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More than 130 Belgian venues reopen illegally

Some 130 cultural venues in Wallonia and Brussels have reopened illegally after six months of closure, in protest of government restrictions.

Since 30 April, the venues have been welcoming the general public for a number of cultural activities including concerts, screenings, shows, debates, performances and public rehearsals.

The nine-day protest, which is being held by the campaign group ‘Still Standing for Culture’, culminates on 8 May when 50-capacity outdoor events are permitted.

According to the group, all activities will be carried in accordance with the health protocol, which includes social distancing, mask-wearing and the separation of household bubbles.

“We will do this without underestimating the dangerousness of the virus, but we recall that experiments and studies show that the opening of cultural places has only a minimal impact on the contamination curves in the face of the effects attributed to the activities. businesses, shops and services,” reads a statement on the Still Standing for Culture website.

“We will do this to defend the diversity of places and practices”

“We will do so to refuse that certain sectors of activity and certain categories of the population are the only ones to carry the weight of measures on their shoulders. And to defend the diversity of places and practices.”

Brussels venue Koninklijke Vlaamse Schouwburg (KVS) was the first Belgian venue that pledged to open its doors regardless of any restrictions in place but ultimately, the government agreed to turn its scheduled performances into test events.

According to Flemish business newspaper Tidj, the Flemish region is not participating in the demonstration as the regional government has provided a range of support measures for affected culture workers, artists and cultural entrepreneurs – including a €60 million safety net for festival organisers.

However, the Flemish events sector may be inclined to join the demonstrations if the regional government does not provide a reopening plan after the next meeting of the Consultation Committee on 11 May.

The full programme of activities for the Still Standing for Culture protest can be found here.

 


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Yvonne Stausbøll joins EMMA as exec director

The European Music Managers Alliance (EMMA) has appointed Yvonne Stausbøll to the newly created position of executive director.

Stausbøll will be based in Brussels, from where she will be responsible for the general management of EMMA and the organisation’s engagement on policy issues in Europe and internationally. With over 25 years’ experience working in public affairs in Brussels, Stausbøll brings extensive knowledge of the European public policy environment – including 15 years combined in the European Commission and European Parliament – to the organisation, according to EMMA.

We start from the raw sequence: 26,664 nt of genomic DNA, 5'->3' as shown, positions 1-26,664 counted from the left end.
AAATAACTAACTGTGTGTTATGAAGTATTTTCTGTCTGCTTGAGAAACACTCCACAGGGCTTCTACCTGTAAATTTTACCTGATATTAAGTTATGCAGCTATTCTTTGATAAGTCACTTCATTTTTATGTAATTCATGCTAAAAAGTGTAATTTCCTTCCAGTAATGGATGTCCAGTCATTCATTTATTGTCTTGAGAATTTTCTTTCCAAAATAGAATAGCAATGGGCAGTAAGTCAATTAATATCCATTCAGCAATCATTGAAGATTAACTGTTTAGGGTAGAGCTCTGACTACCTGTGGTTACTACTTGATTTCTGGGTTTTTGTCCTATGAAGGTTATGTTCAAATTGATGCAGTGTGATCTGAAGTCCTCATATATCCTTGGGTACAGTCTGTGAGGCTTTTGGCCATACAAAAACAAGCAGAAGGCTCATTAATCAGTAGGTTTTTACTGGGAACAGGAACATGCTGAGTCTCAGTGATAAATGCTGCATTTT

Formerly head of energy sector trade association UPEI, Stausbøll has in recent years been working with music and culture organisations including Freemuse and Music Without Borders.

“Yvonne’s extensive experience will … ensure music managers have representation at the heart of European policy discussions”

Commenting on the appointment, Per Kviman, chair of EMMA, says: “I am delighted to welcome Yvonne as our new executive director and look forward to working with her.

“This is a significant step for EMMA. Yvonne’s extensive experience will help take our organisation forward, ensuring music managers have representation at the heart of European policy discussions and expanding our engagement with other music-based organisations.”

EMMA brings together Music Managers Forums (MMF) in Belgium, Finland, France, the Netherlands, Norway, Poland, Spain, Sweden and the UK, and has links to allied organisations in Australia, Canada and New Zealand. Its members represent more than 1,200 artist managers in Europe.

 


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Brussels venue to reopen regardless of restrictions

Brussels venue Koninklijke Vlaamse Schouwburg (KVS) plans to open its doors on 26 April, defying current restrictions, in a bid to increase pressure on the Belgian government to reopen the cultural sector.

The country’s strict lockdown measures are set to ease on 25 April but venues may not be permitted to welcome audiences until 1 May at the earliest, after the government withdrew its decision to allow outside performances of up to 50 people during April.

The venue’s operators want to demonstrate that it is possible to organise events safely and plans to host 50 people in a 500-capacity room on five consecutive nights for a theatre performance.

According to organisers, the performance will take place under strict precautions concerning ventilation, measuring CO2, guiding and controlling public flows, registering visitors, keeping a safe distance, mandatory mouth mask and disinfection gel.

“This is a signal to the government to finally take our industry and our efforts seriously,” KVS says in a statement on the venue’s website.

“This is a signal to the government to finally take our industry and our efforts seriously”

In the statement, KVS refers to crowded parks, squares and trains: “It is revengeful: after a year of pandemic, we as a society have still not succeeded in organizing what can be organized safely. Culture can be part of the solution. And there are indeed alternatives. And there is indeed a great social need for safe encounters and culture.

“To prevent public support from completely eroding, to prevent dangerous, badly organised gatherings from occurring too often, there is a need for safe ways to enjoy culture.”

Opposition party Groen has called on the minister of culture Jan Jambon to turn the performances into a test event, according to De Tidj.

“By turning KVS’s plans into a test event, people are not forced to take the risk of prosecution just because they want to do their job in complete safety. It is also a constructive signal to the cultural sector and we can use the information later. This could well be a win-win,” says Groen MP Elisabeth Meuleman.

Jonathan will play from 26–30 April at 8 pm in KVS. Tickets, which are priced at €25, have sold out for all five nights.